Image copyright © by Marcus Trahan



(Restored Version) I wonder if some of the scenes in this movie might have had as much of an impact on contemporary audiences as Star Wars did on us? Or if, lacking the background in thinking of the future that we have, if it was all merely baffling? I recall that audiences in 1936 laughed in Things to Come at the scene where airplanes fly from Europe to drop bombs on London … something that would be happening in only four years. Whatever, the incredible sets and gigantic models on display here still have the power to awe. There is scene after scene of things no one had ever imagined before, except in very primitive covers for the earliest SF magazines.

The story? Considerably less awesome. The acting is broad even for silent movies, with our hero dashing about, flailing his arms like a drowning man, his face a twisting mass of horror. It is grand opera at its most turgid, and is either too frantic or too slow, in alternating rhythm. It can take thirty seconds for a character to raise an eyebrow. Fritz Lang was a great director, as you can see in M and the many films he did after moving to Hollywood, but looking at the credits for the other movies he did in Germany I suspect they were pretty overblown, too. I’m afraid some of it looks comical today, such as the underground proles marching slooooowly to and from work, each foot thudding down funereally, heads hung down to their chests. But wow! Many of the spectacular scenes are still stunning, and the vision of man enslaved to his machines is still haunting.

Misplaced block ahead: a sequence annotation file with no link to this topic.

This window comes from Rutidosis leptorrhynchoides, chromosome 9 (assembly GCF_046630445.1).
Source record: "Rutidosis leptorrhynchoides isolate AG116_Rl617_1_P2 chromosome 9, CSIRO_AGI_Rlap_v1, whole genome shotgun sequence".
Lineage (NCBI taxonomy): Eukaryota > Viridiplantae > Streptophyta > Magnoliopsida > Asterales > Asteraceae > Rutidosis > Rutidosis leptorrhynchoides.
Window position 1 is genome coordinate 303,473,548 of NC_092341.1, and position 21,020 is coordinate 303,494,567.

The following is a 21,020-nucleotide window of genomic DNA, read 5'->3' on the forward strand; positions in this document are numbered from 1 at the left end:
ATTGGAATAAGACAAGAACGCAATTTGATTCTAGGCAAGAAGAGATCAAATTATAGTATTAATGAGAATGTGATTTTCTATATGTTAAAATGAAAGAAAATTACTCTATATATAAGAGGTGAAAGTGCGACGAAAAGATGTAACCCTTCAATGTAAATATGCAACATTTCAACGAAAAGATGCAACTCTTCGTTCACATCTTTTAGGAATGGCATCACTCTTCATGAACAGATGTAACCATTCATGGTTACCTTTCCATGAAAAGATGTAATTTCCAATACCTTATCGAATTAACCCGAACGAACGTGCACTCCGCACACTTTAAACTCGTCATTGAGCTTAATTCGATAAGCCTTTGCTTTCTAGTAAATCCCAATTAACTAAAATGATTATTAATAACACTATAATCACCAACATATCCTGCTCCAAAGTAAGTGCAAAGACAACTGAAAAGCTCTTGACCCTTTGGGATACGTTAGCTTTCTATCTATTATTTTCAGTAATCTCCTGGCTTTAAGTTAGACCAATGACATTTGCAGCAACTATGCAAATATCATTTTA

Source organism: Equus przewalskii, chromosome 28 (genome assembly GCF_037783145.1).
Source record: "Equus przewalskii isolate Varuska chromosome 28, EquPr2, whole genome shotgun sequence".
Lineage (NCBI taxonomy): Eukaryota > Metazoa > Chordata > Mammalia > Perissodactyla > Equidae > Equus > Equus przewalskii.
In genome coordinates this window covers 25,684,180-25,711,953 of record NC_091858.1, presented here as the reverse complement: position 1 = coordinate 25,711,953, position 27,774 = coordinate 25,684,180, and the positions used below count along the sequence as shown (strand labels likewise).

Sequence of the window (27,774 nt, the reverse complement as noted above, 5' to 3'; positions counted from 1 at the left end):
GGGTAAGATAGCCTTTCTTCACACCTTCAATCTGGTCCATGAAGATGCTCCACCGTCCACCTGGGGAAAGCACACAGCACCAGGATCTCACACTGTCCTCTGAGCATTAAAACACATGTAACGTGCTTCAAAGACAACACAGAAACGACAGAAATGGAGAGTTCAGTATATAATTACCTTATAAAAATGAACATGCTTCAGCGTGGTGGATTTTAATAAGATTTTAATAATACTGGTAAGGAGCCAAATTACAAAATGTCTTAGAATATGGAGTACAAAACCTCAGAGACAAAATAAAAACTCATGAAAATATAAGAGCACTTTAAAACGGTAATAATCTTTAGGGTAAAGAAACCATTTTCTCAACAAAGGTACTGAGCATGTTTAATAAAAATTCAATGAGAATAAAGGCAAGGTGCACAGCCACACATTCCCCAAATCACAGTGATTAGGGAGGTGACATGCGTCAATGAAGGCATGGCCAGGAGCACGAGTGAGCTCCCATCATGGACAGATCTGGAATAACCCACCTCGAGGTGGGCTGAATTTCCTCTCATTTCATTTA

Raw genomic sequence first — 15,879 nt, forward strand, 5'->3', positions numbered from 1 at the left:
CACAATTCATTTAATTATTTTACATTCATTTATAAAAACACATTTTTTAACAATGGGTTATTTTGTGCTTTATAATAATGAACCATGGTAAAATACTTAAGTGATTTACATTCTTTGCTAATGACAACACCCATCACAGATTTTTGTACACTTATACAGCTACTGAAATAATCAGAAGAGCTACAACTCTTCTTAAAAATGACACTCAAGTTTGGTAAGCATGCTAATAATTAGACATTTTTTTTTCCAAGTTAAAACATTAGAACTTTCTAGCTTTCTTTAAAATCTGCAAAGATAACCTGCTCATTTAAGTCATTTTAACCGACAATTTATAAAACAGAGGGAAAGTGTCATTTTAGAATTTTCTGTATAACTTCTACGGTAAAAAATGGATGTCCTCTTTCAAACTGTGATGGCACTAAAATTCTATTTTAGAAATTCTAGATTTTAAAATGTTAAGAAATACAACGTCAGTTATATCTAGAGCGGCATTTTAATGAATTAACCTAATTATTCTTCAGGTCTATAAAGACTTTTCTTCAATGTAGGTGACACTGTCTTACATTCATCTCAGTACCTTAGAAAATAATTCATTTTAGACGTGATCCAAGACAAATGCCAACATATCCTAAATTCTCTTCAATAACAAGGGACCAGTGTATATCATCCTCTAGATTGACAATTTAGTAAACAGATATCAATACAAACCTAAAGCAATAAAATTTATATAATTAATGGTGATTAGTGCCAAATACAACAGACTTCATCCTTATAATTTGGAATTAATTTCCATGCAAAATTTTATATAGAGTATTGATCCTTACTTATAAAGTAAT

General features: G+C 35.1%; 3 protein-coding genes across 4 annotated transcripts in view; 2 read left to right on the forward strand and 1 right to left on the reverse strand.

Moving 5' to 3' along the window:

The movie has a long and interesting history, having been chopped up several times, to the point that no one seems quite sure exactly how long it was supposed to run. And over the years various prints have turned up, with “rediscovered” scenes. This latest version was released in 2010, and incorporates a lot of footage that hadn’t been seen since the 1920s. Some of it is in pretty poor condition, full of streaks that I presume they were unable to digitally remove. I’m still glad it’s there; I’ve looked at worse prints of old movies. And I wouldn’t be surprised if, in a few more years, it will be possible to clean it up even more.